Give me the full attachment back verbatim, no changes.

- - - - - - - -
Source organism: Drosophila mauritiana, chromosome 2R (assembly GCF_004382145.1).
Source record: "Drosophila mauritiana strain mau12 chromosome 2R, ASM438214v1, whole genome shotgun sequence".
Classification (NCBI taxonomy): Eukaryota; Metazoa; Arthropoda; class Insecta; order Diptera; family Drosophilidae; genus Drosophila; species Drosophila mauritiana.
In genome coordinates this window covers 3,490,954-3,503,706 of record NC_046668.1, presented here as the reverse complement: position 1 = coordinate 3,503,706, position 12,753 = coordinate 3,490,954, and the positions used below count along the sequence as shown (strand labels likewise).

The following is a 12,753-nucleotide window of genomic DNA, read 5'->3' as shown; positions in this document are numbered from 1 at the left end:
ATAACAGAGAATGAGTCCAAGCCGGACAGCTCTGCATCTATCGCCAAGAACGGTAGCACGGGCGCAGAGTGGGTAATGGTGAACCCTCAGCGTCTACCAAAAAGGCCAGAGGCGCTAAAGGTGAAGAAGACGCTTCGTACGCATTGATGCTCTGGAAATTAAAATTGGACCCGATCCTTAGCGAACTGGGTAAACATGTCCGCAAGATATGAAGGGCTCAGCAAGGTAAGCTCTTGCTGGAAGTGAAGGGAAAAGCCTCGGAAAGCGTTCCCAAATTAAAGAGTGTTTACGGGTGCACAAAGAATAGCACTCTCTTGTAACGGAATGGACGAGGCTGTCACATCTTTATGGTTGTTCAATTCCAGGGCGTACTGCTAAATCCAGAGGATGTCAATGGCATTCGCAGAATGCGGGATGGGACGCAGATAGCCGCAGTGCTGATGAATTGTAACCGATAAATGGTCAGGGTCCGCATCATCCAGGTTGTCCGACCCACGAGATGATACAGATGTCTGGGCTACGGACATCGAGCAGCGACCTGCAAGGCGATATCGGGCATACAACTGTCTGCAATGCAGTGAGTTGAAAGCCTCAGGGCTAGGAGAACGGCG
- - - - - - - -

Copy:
Source organism: Drosophila mauritiana, chromosome 2R (assembly GCF_004382145.1).
Source record: "Drosophila mauritiana strain mau12 chromosome 2R, ASM438214v1, whole genome shotgun sequence".
Classification (NCBI taxonomy): Eukaryota; Metazoa; Arthropoda; class Insecta; order Diptera; family Drosophilidae; genus Drosophila; species Drosophila mauritiana.
In genome coordinates this window covers 3,490,954-3,503,706 of record NC_046668.1, presented here as the reverse complement: position 1 = coordinate 3,503,706, position 12,753 = coordinate 3,490,954, and the positions used below count along the sequence as shown (strand labels likewise).

The following is a 12,753-nucleotide window of genomic DNA, read 5'->3' as shown; positions in this document are numbered from 1 at the left end:
ATAACAGAGAATGAGTCCAAGCCGGACAGCTCTGCATCTATCGCCAAGAACGGTAGCACGGGCGCAGAGTGGGTAATGGTGAACCCTCAGCGTCTACCAAAAAGGCCAGAGGCGCTAAAGGTGAAGAAGACGCTTCGTACGCATTGATGCTCTGGAAATTAAAATTGGACCCGATCCTTAGCGAACTGGGTAAACATGTCCGCAAGATATGAAGGGCTCAGCAAGGTAAGCTCTTGCTGGAAGTGAAGGGAAAAGCCTCGGAAAGCGTTCCCAAATTAAAGAGTGTTTACGGGTGCACAAAGAATAGCACTCTCTTGTAACGGAATGGACGAGGCTGTCACATCTTTATGGTTGTTCAATTCCAGGGCGTACTGCTAAATCCAGAGGATGTCAATGGCATTCGCAGAATGCGGGATGGGACGCAGATAGCCGCAGTGCTGATGAATTGTAACCGATAAATGGTCAGGGTCCGCATCATCCAGGTTGTCCGACCCACGAGATGATACAGATGTCTGGGCTACGGACATCGAGCAGCGACCTGCAAGGCGATATCGGGCATACAACTGTCTGCAATGCAGTGAGTTGAAAGCCTCAGGGCTAGGAGAACGGCG